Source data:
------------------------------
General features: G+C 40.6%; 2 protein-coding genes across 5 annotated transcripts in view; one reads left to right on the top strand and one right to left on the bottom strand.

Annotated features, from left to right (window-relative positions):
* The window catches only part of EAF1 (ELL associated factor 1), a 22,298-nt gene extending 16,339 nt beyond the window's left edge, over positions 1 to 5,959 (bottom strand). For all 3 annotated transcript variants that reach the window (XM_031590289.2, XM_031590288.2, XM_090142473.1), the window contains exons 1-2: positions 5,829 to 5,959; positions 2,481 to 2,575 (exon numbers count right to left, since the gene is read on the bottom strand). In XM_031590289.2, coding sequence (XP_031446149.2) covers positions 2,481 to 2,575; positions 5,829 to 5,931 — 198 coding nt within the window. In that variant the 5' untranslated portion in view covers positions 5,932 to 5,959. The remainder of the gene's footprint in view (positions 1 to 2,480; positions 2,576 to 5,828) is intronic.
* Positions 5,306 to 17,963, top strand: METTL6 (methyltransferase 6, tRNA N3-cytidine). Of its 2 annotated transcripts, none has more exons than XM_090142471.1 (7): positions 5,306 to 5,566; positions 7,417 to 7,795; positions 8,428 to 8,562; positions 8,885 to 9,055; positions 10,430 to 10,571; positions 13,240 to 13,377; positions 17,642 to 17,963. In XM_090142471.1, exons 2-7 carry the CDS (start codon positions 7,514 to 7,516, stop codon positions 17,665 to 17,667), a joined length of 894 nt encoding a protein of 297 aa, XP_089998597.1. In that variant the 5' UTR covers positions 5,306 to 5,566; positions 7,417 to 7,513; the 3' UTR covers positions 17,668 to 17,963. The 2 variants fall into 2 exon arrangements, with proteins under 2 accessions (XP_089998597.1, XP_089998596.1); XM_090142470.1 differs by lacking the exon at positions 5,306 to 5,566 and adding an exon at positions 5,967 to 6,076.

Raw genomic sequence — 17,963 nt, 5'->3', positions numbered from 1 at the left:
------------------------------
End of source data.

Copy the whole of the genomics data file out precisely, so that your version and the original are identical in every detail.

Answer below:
General features: G+C 40.6%; 2 protein-coding genes across 5 annotated transcripts in view; one reads left to right on the top strand and one right to left on the bottom strand.

Annotated features, from left to right (window-relative positions):
* The window catches only part of EAF1 (ELL associated factor 1), a 22,298-nt gene extending 16,339 nt beyond the window's left edge, over positions 1 to 5,959 (bottom strand). For all 3 annotated transcript variants that reach the window (XM_031590289.2, XM_031590288.2, XM_090142473.1), the window contains exons 1-2: positions 5,829 to 5,959; positions 2,481 to 2,575 (exon numbers count right to left, since the gene is read on the bottom strand). In XM_031590289.2, coding sequence (XP_031446149.2) covers positions 2,481 to 2,575; positions 5,829 to 5,931 — 198 coding nt within the window. In that variant the 5' untranslated portion in view covers positions 5,932 to 5,959. The remainder of the gene's footprint in view (positions 1 to 2,480; positions 2,576 to 5,828) is intronic.
* Positions 5,306 to 17,963, top strand: METTL6 (methyltransferase 6, tRNA N3-cytidine). Of its 2 annotated transcripts, none has more exons than XM_090142471.1 (7): positions 5,306 to 5,566; positions 7,417 to 7,795; positions 8,428 to 8,562; positions 8,885 to 9,055; positions 10,430 to 10,571; positions 13,240 to 13,377; positions 17,642 to 17,963. In XM_090142471.1, exons 2-7 carry the CDS (start codon positions 7,514 to 7,516, stop codon positions 17,665 to 17,667), a joined length of 894 nt encoding a protein of 297 aa, XP_089998597.1. In that variant the 5' UTR covers positions 5,306 to 5,566; positions 7,417 to 7,513; the 3' UTR covers positions 17,668 to 17,963. The 2 variants fall into 2 exon arrangements, with proteins under 2 accessions (XP_089998597.1, XP_089998596.1); XM_090142470.1 differs by lacking the exon at positions 5,306 to 5,566 and adding an exon at positions 5,967 to 6,076.

Raw genomic sequence — 17,963 nt, 5'->3', positions numbered from 1 at the left: